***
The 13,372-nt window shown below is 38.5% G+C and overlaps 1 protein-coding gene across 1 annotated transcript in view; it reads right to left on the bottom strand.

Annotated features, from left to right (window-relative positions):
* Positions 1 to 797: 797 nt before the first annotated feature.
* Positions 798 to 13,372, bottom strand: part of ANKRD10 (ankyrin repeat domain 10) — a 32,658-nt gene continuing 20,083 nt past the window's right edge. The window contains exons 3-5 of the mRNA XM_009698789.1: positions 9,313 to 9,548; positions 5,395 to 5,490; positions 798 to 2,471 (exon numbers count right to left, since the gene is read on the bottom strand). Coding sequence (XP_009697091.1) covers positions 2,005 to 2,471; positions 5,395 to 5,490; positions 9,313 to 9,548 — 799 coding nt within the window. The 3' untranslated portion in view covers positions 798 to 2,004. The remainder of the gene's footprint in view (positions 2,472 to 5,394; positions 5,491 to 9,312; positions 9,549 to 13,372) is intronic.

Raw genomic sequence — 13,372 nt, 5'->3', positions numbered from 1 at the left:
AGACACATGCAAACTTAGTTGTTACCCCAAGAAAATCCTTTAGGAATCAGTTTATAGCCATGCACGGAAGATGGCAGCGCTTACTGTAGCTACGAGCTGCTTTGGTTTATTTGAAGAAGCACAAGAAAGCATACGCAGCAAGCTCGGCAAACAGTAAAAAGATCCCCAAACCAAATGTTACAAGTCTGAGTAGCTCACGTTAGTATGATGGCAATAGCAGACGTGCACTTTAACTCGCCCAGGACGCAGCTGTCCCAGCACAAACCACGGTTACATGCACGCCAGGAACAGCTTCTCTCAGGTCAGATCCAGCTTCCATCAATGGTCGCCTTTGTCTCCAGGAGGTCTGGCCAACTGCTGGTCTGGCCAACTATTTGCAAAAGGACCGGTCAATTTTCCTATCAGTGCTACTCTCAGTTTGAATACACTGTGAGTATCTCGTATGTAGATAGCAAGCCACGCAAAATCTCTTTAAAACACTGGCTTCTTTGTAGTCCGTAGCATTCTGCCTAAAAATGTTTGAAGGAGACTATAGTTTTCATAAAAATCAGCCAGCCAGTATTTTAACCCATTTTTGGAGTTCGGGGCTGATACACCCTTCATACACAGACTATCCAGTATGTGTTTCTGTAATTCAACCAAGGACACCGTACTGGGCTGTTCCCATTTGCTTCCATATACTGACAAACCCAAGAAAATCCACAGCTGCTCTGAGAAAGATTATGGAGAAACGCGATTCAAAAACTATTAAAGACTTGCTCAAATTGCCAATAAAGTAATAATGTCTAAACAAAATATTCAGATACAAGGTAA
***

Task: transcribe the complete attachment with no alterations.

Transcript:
The 13,372-nt window shown below is 38.5% G+C and overlaps 1 protein-coding gene across 1 annotated transcript in view; it reads right to left on the bottom strand.

Annotated features, from left to right (window-relative positions):
* Positions 1 to 797: 797 nt before the first annotated feature.
* Positions 798 to 13,372, bottom strand: part of ANKRD10 (ankyrin repeat domain 10) — a 32,658-nt gene continuing 20,083 nt past the window's right edge. The window contains exons 3-5 of the mRNA XM_009698789.1: positions 9,313 to 9,548; positions 5,395 to 5,490; positions 798 to 2,471 (exon numbers count right to left, since the gene is read on the bottom strand). Coding sequence (XP_009697091.1) covers positions 2,005 to 2,471; positions 5,395 to 5,490; positions 9,313 to 9,548 — 799 coding nt within the window. The 3' untranslated portion in view covers positions 798 to 2,004. The remainder of the gene's footprint in view (positions 2,472 to 5,394; positions 5,491 to 9,312; positions 9,549 to 13,372) is intronic.

Raw genomic sequence — 13,372 nt, 5'->3', positions numbered from 1 at the left:
AGACACATGCAAACTTAGTTGTTACCCCAAGAAAATCCTTTAGGAATCAGTTTATAGCCATGCACGGAAGATGGCAGCGCTTACTGTAGCTACGAGCTGCTTTGGTTTATTTGAAGAAGCACAAGAAAGCATACGCAGCAAGCTCGGCAAACAGTAAAAAGATCCCCAAACCAAATGTTACAAGTCTGAGTAGCTCACGTTAGTATGATGGCAATAGCAGACGTGCACTTTAACTCGCCCAGGACGCAGCTGTCCCAGCACAAACCACGGTTACATGCACGCCAGGAACAGCTTCTCTCAGGTCAGATCCAGCTTCCATCAATGGTCGCCTTTGTCTCCAGGAGGTCTGGCCAACTGCTGGTCTGGCCAACTATTTGCAAAAGGACCGGTCAATTTTCCTATCAGTGCTACTCTCAGTTTGAATACACTGTGAGTATCTCGTATGTAGATAGCAAGCCACGCAAAATCTCTTTAAAACACTGGCTTCTTTGTAGTCCGTAGCATTCTGCCTAAAAATGTTTGAAGGAGACTATAGTTTTCATAAAAATCAGCCAGCCAGTATTTTAACCCATTTTTGGAGTTCGGGGCTGATACACCCTTCATACACAGACTATCCAGTATGTGTTTCTGTAATTCAACCAAGGACACCGTACTGGGCTGTTCCCATTTGCTTCCATATACTGACAAACCCAAGAAAATCCACAGCTGCTCTGAGAAAGATTATGGAGAAACGCGATTCAAAAACTATTAAAGACTTGCTCAAATTGCCAATAAAGTAATAATGTCTAAACAAAATATTCAGATACAAGGTAA